MOJAVE NATIONAL PRESERVE — Standing at the foot of billion-year-old Stripe Mountain, acting park chief Larry Whalon gazed up at ancient slopes banded in limestone and copper.
"In 10 years, there could be a big house right here. Lots of houses," Whalon said.
The entire mountain in the desert preserve west of Las Vegas is covered by federal mining claims, and newly proposed legislation would allow claim holders to purchase this land outright.
Supporters say the mining law changes, part of a spending bill passed by the U.S. House of Representatives last month, are intended to revive dying rural mining towns. But the possible consequences have provoked fierce disagreement.
A House-Senate conference committee is expected in the near future to begin work to resolve the differences between the House bill and one passed by the Senate. The Senate bill does not contain the mining provisions, but it does include an equally contentious measure, rejected by the House, that would open Alaska's Arctic National Wildlife Refuge to oil drilling.
Critics fear the mining law changes could open the door to any type of locally approved development on millions of acres of public land -- including national forests and national parks. Records show California's national parks have more mining claims than any others in the U.S.
Six Western governors, all Democrats, signed a letter Thursday opposing the changes, calling them "ill-conceived" with "sinister intent."
"Functionally, 6 million acres of public land could be on the selling block ... including lands within our wilderness and national parks system," wrote the governors of Wyoming, Montana, New Mexico, Arizona, Oregon and Washington. "With the potential for new ... claims, untold other millions of acres could be up for sale."
The governors said the sale of lands would yield a "paltry" $32 million annually, while sacrificing $2 billion worth of royalties.
Gov. Arnold Schwarzenegger's office is assessing the mining claims legislation, but spokesman Darel Ng said Friday, "He has not yet taken a position."
Supported by the mining industry, the bill is being championed by Reps. Richard Pombo (R-Tracy), Resources Committee chair, and Jim Gibbons, a Nevada Republican and Resources Committee member who wrote the legislation.
The two congressmen maintain it is a long overdue reform of an 1872 mining law that will help ease the nation's deficit and bolster rural economies. They say fears of massive development are unfounded, particularly in national parks and other protected areas.
"This is not some land sale or giveaway," said Pombo spokesman Brian Kennedy. "This legislation allows there to be jobs and economic sustainability after the mine closes."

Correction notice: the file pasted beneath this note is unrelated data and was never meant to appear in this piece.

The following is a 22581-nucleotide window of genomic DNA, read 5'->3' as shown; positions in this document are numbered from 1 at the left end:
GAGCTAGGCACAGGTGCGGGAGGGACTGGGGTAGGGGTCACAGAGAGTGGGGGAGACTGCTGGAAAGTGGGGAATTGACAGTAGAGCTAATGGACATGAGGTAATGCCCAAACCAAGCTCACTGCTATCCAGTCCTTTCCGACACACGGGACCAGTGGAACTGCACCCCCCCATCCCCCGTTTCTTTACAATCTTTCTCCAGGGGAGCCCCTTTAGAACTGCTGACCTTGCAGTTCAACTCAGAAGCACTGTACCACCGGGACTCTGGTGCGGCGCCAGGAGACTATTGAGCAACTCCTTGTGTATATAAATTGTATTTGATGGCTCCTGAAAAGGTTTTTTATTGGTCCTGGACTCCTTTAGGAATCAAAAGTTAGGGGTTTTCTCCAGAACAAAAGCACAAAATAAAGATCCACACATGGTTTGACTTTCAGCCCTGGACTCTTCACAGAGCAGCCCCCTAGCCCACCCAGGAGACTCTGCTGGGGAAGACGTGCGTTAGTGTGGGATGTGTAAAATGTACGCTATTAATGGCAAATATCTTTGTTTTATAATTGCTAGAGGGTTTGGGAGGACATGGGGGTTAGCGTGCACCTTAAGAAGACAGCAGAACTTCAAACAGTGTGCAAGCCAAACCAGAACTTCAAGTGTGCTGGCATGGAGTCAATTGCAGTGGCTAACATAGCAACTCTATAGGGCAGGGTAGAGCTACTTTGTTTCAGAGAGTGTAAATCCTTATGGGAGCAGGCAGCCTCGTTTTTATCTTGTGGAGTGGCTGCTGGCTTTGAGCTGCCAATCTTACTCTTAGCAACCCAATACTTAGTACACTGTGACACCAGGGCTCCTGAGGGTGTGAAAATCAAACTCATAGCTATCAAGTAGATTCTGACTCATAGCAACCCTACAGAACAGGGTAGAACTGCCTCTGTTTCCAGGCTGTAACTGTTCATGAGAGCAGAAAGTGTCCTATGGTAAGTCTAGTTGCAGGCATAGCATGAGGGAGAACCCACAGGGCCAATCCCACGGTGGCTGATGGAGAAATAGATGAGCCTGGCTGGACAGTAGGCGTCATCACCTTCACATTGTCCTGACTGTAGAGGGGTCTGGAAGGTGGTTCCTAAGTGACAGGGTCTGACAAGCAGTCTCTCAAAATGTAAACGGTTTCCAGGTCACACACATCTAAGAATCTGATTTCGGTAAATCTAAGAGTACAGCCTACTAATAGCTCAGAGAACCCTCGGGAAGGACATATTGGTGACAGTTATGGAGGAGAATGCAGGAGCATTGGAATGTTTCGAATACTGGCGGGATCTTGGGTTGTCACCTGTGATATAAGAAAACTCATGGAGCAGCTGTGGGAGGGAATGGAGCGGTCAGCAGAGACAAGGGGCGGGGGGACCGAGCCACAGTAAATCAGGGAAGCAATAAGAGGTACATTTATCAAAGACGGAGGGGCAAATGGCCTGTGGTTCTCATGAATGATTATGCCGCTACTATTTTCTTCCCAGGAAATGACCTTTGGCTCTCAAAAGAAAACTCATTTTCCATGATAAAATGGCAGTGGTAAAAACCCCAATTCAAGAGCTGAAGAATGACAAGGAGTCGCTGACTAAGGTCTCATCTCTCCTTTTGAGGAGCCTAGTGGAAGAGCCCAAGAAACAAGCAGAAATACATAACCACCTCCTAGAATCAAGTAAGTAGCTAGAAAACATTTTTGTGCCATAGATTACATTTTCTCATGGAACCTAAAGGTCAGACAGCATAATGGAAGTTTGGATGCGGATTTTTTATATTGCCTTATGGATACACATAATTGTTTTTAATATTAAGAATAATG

But others worry that language in the bill could negate regulatory oversight of mining on public lands, and lead to the sale of surface lands atop claims.
"We're trying to decipher this thing. It's amazing how some of it is written," said Death Valley National Park Supt. J.T. Reynolds.
According to the park's mining engineer, Mel Essington, "They could put in a bingo parlor, gambling casinos, a McDonald's....
"A portion of the park extends into Nevada," Essington added. "They could have a legal right to a brothel out there."
Several hundred miles north in Sierra County, where there are about 1,500 mining claims and only 3,500 residents, county planning chief Tim Beals said privatization of claims would create "horrendous conflicts" between the new landowners and fishermen, hunters, hikers and snowmobilers, as well as a rush to build along the rivers. "It would be chaos."
If approved by the Senate, the law would lift an 11-year-old moratorium on the patenting, or sale, of federal lands to claim holders. Purchase prices, now $2.50 to $5 an acre, would be raised to $1,000 an acre or fair market value, whichever is greater. Claim holders could also stake and buy adjoining lands.
Mining industry officials said the ability to patent, or buy, mining claims would help ensure a domestic supply of minerals and provide incentive to make new uses of property containing shuttered mines.
Luke Popovich, vice president of the National Mining Assn., said critics have grossly exaggerated the law's potential effects. "If you put in some common-sense screens ... you come up with a total acreage that is seriously possible for privatization of about 360,000" across the U.S, he said.
The bulk of active mining claims on federal land in California are in the Mojave Desert and the Sierra Nevada foothills. The lands are rich in mining history, attractive for development and used by millions of people for camping and other recreation.
The Mojave Preserve, established in 1994, is studded with 432 active claims, meaning they pay fees each year and have done exploratory work.
The existing federal Mining in the Parks Act has tough restrictions that make it difficult to actually mine, and that effectively ban other development.